Financial Advice Q&A

Posts: 11
Does a Roth 401(k) make sense when I’m in the highest tax bracket?
[ Edited ]

I recently learned that my employer offers a Roth 401k option as part of its retirement savings plan (RSP). What factors should I consider when deciding where to invest my contributions to my employer's RSP (traditional 401k, Roth 401k or a combination of the two)? Please consider the following facts when responding to this question: 1. I always make the maximum allowable contribution to my employer's RSP ($17,500 for 2014). 2. I'm already in the highest tax bracket, and I don't expect that to change substantially before I retire. 3. I already contribute $5,500 / year to an IRA, and then convert it to a Roth IRA. Thanks.

Posted: 2014-04-30 03:31 PM
Other Answers: 1
Community Manager
Posts: 1,009

It sounds to me like your current approach is a good one so I don't think I’d change it!


Taxes Now vs. Taxes Later
One of the biggest factors in the Roth vs. Traditional retirement saving decision is taxes.  Specifically, which approach do you think will cause you to pay the least in taxes over your lifetime. Using a traditional, pre-tax approach will reduce your tax burden today but will cause you to pay taxes in the future. While using a Roth approach will cause you to pay more taxes today but potentially avoid them altogether in the future. Practically speaking, this means that if you anticipate your tax bracket when you withdrawal the money will be the same as or lower than your tax bracket when you contribute it, the Roth approach should be the better move.  Or, if you anticipate the opposite will be true with your tax brackets - that they'll be higher later than now - then the traditional, pre-tax approach should win.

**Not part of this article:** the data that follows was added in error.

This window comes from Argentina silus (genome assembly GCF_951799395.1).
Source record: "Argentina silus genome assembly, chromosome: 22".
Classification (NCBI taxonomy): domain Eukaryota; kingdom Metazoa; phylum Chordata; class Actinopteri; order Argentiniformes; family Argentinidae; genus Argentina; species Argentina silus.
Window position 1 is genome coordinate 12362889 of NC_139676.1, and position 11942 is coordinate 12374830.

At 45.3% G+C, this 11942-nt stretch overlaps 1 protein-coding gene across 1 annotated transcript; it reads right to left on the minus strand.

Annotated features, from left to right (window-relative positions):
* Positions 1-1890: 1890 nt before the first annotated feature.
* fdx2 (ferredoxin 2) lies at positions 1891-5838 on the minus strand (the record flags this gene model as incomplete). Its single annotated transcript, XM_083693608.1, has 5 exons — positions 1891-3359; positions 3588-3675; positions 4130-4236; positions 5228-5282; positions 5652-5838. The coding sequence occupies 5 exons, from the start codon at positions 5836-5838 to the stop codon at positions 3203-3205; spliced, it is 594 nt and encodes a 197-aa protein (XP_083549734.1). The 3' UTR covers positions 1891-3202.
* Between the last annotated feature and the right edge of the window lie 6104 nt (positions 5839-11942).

Diversification is Prudent
Of course the most difficult aspect of this decision is the fact no one knows what the tax brackets or tax rules will be in the future. What’s more, with a typical retirement expected to last for up to 30 years, it’s unlikely that either the brackets or the laws will remain the same for your entire life. In light of this uncertainty I often counsel folks to do exactly what you’re doing with your Roth IRA conversions and make sure you have diversification of tax treatment within your retirement assets.  Having some pre-tax assets, some Roth assets, and even some currently taxable assets should increase your control over the taxes you’ll pay in retirement by giving you different pools of money to tap into depending on the tax situation at the time.


So again, even though there’s no way to know for sure which approach will work out best, I like what you’re currently doing! Thanks so much for your question and best of luck to you!



Posted: 2014-05-01 07:07 AM


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